26 June 2015

Jot and Tittle

In several of my blog posts about my genetic heart condition, I mentioned how the tests did not show my condition at first, but finally spotted it three years later once it had gotten worse. I asked my cardiologist for copies of those EKGs so I could show you the difference.

You will see a certain jiggle on the graph above the arrow in 2011. That’s basically normal. But that same jiggle is quite different in 2014. That was my illness.

15 June 2015

Coincidence or Foreshadowing?

In May 2009, I had my first symptoms of what was later determined to be hypertrophic cardiomyopathy.

In November 2009, we traveled to Burbank to attend the filming of an episode of “The Big Bang Theory” (season three, episode eleven: “The Maternal Congruence”). When rewatching the episode last night, we noticed that Sheldon observed, when the Grinch’s heart grew three sizes, that “enlargement of the heart muscle, or hypertrophic cardiomyopathy, is a serious disease which can lead to congestive heart failure.”

I nearly fell off the couch.

It wasn’t until nearly five years after we attended that taping that my doctor diagnosed my issue.

Was Sheldon trying to tell me something?

You can see the clip here.

06 June 2015

Symptomatic Symptoms

I recently read an article about seven symptoms that could signal heart problems. It got me thinking about the long journey I traveled from my first symptoms to my heart surgery in January.

Nearly six years before my operation, I had my first symptoms: crossing a street, my vision began to narrow, my hearing nearly disappeared, I could barely breathe and had trouble walking. I nearly fell over in the middle of the street. I went to my doctor and told him I thought I’d had a mini-stroke. Tests ruled that out.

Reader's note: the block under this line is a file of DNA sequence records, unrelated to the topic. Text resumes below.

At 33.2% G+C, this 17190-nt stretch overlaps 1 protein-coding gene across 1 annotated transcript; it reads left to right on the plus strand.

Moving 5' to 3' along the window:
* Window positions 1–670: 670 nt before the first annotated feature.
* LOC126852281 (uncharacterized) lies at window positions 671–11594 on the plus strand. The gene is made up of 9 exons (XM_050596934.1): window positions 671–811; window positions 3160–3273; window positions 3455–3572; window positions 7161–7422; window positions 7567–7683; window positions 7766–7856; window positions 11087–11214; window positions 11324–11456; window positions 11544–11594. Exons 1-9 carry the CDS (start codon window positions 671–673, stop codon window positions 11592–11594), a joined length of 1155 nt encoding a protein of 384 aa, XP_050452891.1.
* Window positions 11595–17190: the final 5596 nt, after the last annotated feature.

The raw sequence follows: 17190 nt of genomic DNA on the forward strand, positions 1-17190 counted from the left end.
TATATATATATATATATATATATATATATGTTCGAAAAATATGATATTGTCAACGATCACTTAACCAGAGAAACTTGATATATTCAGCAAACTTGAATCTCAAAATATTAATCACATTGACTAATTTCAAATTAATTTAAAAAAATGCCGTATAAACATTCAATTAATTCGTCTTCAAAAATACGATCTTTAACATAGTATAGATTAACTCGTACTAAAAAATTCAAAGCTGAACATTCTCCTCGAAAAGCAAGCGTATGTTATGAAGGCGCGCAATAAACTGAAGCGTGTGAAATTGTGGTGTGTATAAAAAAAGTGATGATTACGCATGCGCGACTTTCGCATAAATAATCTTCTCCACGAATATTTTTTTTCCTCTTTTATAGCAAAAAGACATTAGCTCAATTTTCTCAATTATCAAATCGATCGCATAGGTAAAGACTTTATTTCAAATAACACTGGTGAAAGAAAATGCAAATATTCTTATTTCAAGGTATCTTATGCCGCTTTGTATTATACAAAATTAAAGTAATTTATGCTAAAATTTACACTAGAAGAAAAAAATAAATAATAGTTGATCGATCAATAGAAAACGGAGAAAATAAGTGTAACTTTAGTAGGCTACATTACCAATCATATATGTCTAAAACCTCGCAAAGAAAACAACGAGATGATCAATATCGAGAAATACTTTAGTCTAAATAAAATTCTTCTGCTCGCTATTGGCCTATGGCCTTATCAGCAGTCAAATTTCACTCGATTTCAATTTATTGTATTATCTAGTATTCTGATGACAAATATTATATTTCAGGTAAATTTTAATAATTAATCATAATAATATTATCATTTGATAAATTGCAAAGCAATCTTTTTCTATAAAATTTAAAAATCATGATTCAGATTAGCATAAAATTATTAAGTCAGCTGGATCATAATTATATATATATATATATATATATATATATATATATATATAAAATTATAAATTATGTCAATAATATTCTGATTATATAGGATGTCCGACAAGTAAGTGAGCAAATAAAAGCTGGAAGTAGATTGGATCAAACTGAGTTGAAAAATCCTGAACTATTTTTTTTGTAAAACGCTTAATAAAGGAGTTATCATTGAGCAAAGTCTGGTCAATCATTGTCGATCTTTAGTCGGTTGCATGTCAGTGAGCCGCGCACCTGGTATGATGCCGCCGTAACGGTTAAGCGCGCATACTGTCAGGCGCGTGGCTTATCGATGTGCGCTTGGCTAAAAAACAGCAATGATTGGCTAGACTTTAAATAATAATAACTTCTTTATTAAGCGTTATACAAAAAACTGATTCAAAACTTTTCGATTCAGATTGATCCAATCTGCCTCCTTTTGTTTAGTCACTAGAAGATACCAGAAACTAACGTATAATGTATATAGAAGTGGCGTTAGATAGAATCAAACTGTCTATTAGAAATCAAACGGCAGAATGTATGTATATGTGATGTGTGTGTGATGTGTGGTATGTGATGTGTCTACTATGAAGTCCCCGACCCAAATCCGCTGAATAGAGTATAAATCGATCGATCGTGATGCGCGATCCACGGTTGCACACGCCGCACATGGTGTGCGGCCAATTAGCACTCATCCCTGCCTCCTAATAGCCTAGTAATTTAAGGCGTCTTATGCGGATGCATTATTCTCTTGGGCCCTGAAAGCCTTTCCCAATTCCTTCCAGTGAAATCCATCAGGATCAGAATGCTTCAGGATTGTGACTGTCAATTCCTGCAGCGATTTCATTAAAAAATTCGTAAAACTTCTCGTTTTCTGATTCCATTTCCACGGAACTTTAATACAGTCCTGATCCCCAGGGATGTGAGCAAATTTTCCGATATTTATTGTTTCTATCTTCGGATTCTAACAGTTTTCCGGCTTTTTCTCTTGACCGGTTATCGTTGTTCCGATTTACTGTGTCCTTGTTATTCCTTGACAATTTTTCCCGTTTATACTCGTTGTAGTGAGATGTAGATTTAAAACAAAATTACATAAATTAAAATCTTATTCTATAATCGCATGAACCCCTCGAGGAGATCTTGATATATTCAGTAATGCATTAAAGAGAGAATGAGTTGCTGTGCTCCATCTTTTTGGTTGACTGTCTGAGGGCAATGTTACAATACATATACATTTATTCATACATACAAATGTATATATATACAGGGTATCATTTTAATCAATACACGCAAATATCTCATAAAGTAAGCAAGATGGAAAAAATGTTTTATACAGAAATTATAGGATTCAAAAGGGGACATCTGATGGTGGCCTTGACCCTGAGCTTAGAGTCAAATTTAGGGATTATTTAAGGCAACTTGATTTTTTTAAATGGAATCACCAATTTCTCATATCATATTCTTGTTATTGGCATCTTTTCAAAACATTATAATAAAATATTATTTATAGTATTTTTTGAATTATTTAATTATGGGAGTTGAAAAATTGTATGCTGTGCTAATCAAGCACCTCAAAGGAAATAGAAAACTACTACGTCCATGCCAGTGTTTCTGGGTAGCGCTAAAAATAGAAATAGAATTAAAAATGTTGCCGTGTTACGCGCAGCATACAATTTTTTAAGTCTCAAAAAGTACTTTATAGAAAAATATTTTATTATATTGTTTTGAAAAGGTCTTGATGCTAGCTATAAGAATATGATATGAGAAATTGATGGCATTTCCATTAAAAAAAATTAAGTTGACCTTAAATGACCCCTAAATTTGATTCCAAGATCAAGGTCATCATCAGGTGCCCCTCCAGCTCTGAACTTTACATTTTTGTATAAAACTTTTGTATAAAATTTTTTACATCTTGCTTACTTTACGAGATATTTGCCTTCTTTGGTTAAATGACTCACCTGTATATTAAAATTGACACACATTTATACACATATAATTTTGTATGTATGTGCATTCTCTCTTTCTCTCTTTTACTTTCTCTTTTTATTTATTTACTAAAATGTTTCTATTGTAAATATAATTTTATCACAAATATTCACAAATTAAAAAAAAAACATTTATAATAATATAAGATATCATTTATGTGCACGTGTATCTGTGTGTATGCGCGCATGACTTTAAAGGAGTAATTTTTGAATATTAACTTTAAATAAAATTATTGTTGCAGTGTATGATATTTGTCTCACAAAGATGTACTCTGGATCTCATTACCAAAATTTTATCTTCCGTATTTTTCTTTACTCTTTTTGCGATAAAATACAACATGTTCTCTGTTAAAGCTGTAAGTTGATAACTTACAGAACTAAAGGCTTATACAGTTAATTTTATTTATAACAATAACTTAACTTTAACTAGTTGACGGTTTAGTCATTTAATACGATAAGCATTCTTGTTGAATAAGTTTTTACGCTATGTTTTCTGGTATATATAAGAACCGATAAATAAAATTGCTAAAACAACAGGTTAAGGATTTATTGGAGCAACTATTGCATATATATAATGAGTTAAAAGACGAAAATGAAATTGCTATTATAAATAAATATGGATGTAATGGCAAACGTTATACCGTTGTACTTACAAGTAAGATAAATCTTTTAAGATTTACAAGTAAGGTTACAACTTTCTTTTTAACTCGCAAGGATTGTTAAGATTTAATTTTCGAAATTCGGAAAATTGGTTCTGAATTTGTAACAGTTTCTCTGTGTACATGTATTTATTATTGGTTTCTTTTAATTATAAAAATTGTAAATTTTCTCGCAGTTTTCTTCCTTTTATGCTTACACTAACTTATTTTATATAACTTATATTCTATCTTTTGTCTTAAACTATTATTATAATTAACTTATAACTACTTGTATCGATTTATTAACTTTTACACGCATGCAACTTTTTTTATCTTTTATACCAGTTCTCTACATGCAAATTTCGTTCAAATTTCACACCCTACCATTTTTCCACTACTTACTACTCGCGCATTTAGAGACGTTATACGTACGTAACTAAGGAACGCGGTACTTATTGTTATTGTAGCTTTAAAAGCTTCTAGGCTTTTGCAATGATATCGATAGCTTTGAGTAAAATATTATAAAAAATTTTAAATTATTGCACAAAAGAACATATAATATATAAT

That incident -- which occasionally recurred -- began a years-long odyssey of visiting doctor after doctor: my regular doctor three times, a pulmonologist, a gastroenterologist, two different cardiac specialists. In each case, tests were done and nothing was found. After a couple years of this, one doctor suggested he should give me a referral to a psychologist because clearly these symptoms were all in my head.

I ended up at an endocrinologist who discovered I had bouts of low-blood sugar after eating. I stayed away from bad carbohydrates and the symptoms seemed to abate. Along the way I found out I had a heart murmur that was, over time, getting more pronounced. Five years after this all started, my general doctor recommended I return to my cardiologist. That was the suggestion that saved my life.